“Tourists in Uniform” examines the conjunction of tourism and American empire-building through the Pocket Guide series of guidebooks published by the US Department of Defense, one of the largest travel publishers of the Cold War era. The Pentagon used these publications to present its hundreds of thousands of troops with an enticing vision of the delightful discoveries that awaited them overseas. They were also employed by military officials as essential instruments of ideological indoctrination, with narratives that attempted to inculcate in American personnel a worldview grounded in a pivotal twentieth-century assumption: the United States and its allies are forces for good, defending freedom and democracy on every part of the planet. And the pocket guides stressed the various ways that these US military tourists would serve as grassroots diplomats or “ambassadors of goodwill” in Washington's ongoing struggle against the putative communist menace.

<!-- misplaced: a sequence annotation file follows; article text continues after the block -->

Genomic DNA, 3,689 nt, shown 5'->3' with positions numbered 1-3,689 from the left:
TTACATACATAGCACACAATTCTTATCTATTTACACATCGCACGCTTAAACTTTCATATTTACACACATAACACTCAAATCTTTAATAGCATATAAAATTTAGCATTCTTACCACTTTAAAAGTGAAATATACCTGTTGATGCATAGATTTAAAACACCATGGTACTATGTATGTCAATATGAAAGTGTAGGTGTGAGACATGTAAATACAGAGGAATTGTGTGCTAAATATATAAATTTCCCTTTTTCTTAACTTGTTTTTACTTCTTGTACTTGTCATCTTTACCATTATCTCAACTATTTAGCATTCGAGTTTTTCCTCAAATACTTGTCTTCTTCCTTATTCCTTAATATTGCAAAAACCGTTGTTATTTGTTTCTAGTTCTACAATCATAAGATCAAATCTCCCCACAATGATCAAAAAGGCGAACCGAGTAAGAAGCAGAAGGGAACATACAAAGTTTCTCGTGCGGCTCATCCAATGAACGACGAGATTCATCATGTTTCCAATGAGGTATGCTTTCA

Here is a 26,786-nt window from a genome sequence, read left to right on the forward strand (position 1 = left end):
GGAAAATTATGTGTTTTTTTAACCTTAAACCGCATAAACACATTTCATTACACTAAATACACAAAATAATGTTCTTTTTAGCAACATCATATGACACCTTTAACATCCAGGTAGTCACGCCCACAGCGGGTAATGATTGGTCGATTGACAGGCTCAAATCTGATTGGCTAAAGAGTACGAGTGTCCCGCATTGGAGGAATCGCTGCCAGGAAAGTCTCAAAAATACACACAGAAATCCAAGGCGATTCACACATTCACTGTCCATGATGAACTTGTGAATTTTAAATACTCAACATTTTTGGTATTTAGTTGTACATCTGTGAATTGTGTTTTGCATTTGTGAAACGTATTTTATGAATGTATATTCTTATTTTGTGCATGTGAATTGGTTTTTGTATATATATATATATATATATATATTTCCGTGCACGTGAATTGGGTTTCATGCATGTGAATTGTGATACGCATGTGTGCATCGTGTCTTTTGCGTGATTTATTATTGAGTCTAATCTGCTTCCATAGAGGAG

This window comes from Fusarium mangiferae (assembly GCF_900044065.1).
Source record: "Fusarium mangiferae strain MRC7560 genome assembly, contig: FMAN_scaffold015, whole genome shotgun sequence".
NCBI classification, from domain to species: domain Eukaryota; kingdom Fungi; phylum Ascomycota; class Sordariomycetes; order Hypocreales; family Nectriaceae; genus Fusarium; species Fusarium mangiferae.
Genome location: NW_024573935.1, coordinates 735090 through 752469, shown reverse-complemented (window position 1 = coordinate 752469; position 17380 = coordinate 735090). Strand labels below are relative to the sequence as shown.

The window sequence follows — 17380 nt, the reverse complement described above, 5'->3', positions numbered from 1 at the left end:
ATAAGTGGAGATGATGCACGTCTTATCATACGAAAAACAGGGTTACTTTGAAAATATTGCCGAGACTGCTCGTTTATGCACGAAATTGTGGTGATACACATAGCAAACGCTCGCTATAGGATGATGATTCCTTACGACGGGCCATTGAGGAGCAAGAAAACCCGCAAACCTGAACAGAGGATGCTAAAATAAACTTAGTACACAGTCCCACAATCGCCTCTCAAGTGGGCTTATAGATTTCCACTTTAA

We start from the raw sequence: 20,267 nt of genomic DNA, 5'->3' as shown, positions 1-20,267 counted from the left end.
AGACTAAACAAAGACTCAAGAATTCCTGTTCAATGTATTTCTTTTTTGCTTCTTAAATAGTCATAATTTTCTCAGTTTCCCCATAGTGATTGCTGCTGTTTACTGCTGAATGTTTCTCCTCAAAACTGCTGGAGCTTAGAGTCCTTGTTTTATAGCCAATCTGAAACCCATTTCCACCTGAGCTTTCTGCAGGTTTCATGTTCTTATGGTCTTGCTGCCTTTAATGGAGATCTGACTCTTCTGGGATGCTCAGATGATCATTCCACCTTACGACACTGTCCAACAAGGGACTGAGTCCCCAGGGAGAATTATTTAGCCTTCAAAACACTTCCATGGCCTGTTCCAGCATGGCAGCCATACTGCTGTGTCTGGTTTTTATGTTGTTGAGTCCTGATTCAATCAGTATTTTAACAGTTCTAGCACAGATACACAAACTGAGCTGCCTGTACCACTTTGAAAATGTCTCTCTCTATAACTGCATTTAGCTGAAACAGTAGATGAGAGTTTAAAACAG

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Other| October 01 2017
Tourists in Uniform: American Empire-Building and the Defense Department's Cold War Pocket Guide Series
Radical History Review (2017) 2017 (129): 74–102.
Scott Laderman; Tourists in Uniform: American Empire-Building and the Defense Department's Cold War Pocket Guide Series. Radical History Review 1 October 2017; 2017 (129): 74–102. doi: https://doi.org/10.1215/01636545-3920691
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